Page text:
Three Books: Academic Fiction

straightmanThe Chronicle of Higher Ed’s Ms. Mentor has asked readers to recommend new academic novel titles and Erin O’Connor responded.

NPR invites listeners to recommend three books on a single theme. 

I’ve decided to combine the two requests and beg you, dear readers, to submit OTHER titles to me since my towering pile of summer reading just needs to grow a bit more before it hits the ceiling. Below is my recent submission to NPR in response to their call for Three Titles:

I teach at a community college, a setting rarely seen in the academic fiction genre (at least until I write my own!), yet the usually humorous foibles of professors and students depicted in the typical college novel crosses institutional boundaries.

Each June, after (ok, sometimes even before) submitting final grades, I dig up my what I (and many others) consider to be The. Best. Academic. Novel. Ever. Richard Russo’s Straight Man.  It’s laugh out loud funny, and it never goes out of style: the chair of the English department (a required character in these novels) threatens to kill a duck a day if his budget is not approved (as he holds up a goose).

A.S. Byatt’s Possession is another favorite, more mystery than riotous, but dripping in those insider literary references that remind us literature professors how much we love our novels.

Finally, although I could cite many more than three, I must mention one of the first college novels I read: Mary McCarthy’s The Groves of Academe.  McCarthy’s novel, while still being quite snarky, is an early attack on political correctness. It’s more focused, as is McCarthy’s style, on ideas and ethics rather than the amusing tale, like Russo’s novel, or the romance of literary mystery, as Byatt’s, but it was my first academic novel, the one that made me want so desperately to join the, albeit dysfunctional, club of the professoriate.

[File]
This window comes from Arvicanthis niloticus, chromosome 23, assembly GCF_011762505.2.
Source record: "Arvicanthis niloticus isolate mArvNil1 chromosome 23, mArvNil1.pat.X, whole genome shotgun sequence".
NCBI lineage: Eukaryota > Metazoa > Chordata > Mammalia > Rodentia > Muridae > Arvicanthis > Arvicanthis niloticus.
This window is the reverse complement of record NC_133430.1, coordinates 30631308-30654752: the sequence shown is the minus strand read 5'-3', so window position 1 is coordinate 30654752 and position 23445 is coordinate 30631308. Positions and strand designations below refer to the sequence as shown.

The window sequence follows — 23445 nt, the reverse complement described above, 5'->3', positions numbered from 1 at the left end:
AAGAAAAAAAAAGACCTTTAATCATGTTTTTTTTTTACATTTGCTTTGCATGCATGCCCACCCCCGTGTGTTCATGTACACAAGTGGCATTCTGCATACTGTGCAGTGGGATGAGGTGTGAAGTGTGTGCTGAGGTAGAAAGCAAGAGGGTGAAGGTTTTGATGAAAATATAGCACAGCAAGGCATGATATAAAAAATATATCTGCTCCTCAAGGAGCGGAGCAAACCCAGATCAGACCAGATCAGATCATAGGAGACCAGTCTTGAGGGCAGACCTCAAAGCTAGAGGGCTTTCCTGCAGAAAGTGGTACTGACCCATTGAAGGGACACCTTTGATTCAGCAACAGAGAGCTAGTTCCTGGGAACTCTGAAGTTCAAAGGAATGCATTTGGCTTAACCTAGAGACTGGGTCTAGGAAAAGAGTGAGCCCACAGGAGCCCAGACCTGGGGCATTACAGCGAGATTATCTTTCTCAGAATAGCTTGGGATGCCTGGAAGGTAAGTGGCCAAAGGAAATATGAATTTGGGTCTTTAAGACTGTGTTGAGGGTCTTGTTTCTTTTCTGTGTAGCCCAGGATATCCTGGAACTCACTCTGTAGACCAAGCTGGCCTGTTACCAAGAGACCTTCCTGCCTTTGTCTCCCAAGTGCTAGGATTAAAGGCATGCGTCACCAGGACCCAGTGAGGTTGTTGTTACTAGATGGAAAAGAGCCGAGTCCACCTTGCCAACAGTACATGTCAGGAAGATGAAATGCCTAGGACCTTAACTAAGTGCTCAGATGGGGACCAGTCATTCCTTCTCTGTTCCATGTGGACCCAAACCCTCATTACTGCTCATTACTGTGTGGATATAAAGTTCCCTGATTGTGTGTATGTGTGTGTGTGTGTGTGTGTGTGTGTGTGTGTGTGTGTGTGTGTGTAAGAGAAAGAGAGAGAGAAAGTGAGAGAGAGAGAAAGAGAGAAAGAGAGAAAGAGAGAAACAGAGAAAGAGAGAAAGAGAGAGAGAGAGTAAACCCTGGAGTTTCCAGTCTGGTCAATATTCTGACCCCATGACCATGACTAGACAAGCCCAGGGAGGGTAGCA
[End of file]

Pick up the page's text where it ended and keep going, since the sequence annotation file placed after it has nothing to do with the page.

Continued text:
5 responses to “Three Books: Academic Fiction

  1. AnnieEm, we definitely must have been BFFs in an alternate universe. I adore academic novels. Have you ever read Book: A Novel by Robert Grudin? OMG, awesome.

  2. YES, I own “Book: A Novel”! Amazing: I need to reread that. A friend gave it to me 15 years ago, and that’s probably the last time I read it.

    Thank you for the reminder—someday we must share a martini (gin?) in an alternate universe!

  3. Ooh, let’s toast in an alternative universe right now. Here you go. Clink!

    What are some of your other academic novels you like? (I also adore Possession, btw, but haven’t ever read Russo. Just bought it on your recommendation!)

    Do you like academic mysteries, too? I like Joanne Dobson’s and Amanda Cross’s/Carolyn Heilbrun’s). Also Publish or Perish. Oh, and Murder at the MLA!

  4. Straight Man is the best. I have to re-read it about once a year, not just because it’s funny and real and moving but because the writing is terrific.

  5. I agree Bev: I’ve been a Richard Russo fan for ages. I love rereading “Empire Falls” for the same reason: its humor, humanity and just amazing writing.

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